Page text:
Edited by Ben Archer
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Anarchists and communists both see mixed economies as places where people who probably would not make it in a true free-market have instead "captured" the machinery of the state and are running it (e.g. via "banking cartels"). Obviously there are some, even many, businessmen like this. However, it does not follow that the majority of businessmen own their wealth to pull-peddling. The majority of folk who work at places like Goldman Sachs are extremely bright and very action-oriented. They have strengths that would help them thrive free-markets that are as cut-throat as they come. Most os these high-earners would still be high-earners in a free-marmet.

Their primary fault is that they mostly take the politics and philosophy of their times as a given and figure out how to work within that framework. It is not primarily a framework of their making... they find it, and work with it as if it is a metaphysical fact. The fictional archetype is closer to Gail Wynand, without his sleaze.

 

I would agree with this if you followed up with some explaination of how the points I made didnt apply in the case of Goldmans Sachs, or if Binswanger didnt personally name Lloyd Blankfein as deserving as the same praise as that which Mother Teresa currently recieves.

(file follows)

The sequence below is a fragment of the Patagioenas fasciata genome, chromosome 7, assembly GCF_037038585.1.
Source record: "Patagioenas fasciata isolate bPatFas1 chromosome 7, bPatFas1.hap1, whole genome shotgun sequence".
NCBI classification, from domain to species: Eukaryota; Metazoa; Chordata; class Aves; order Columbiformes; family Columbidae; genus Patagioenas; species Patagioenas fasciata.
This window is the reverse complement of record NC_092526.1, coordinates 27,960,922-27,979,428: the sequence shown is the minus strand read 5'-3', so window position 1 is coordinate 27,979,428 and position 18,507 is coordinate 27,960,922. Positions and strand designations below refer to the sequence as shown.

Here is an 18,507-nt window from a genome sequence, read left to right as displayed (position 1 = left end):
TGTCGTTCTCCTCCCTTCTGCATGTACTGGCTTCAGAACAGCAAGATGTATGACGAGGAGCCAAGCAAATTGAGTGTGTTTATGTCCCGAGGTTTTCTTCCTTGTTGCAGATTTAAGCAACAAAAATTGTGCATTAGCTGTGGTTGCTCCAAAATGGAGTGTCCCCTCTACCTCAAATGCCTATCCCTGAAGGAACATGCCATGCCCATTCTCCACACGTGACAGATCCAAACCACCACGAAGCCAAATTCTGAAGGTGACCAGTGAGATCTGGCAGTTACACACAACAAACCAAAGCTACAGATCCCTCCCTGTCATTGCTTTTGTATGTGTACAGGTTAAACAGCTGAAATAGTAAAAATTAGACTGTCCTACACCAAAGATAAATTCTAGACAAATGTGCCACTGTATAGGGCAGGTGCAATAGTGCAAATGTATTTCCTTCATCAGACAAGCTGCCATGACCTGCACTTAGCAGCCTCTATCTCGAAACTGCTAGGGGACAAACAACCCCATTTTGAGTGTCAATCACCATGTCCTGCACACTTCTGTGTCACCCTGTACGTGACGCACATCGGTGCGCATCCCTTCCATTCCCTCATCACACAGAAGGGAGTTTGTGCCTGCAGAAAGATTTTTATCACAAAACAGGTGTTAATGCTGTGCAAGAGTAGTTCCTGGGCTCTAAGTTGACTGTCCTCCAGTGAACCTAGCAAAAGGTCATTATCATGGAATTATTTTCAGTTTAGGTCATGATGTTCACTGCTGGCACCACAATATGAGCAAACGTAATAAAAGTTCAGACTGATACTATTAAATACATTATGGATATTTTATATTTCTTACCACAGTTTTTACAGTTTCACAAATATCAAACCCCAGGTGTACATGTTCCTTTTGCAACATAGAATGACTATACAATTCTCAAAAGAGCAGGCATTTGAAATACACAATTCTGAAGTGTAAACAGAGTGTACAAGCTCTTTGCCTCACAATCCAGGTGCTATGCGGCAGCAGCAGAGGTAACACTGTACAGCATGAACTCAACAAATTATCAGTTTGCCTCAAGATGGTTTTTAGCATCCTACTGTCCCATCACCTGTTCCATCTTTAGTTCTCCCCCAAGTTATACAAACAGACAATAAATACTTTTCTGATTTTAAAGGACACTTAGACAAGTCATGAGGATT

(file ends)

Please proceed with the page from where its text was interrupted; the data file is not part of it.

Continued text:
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I would agree with this if you followed up with some explaination of how the points I made didnt apply in the case of Goldmans Sachs, or if Binswanger didnt personally name Lloyd Blankfein as deserving as the same praise as that which Mother Teresa currently recieves.

So, you think that Mother Teresa's morality rates higher than Blankfein?

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I just want to add that I don't intend my post as a defence of Binswanger's article, which I haven't read.

You should read Binswanger's article - he really makes a poor quality argument that seems to contradict basic principles of what value is. That is, I don't get why he seems to misrepresent so much of Objectivism by speaking about what we "owe" to the 1%. It's just sad to see.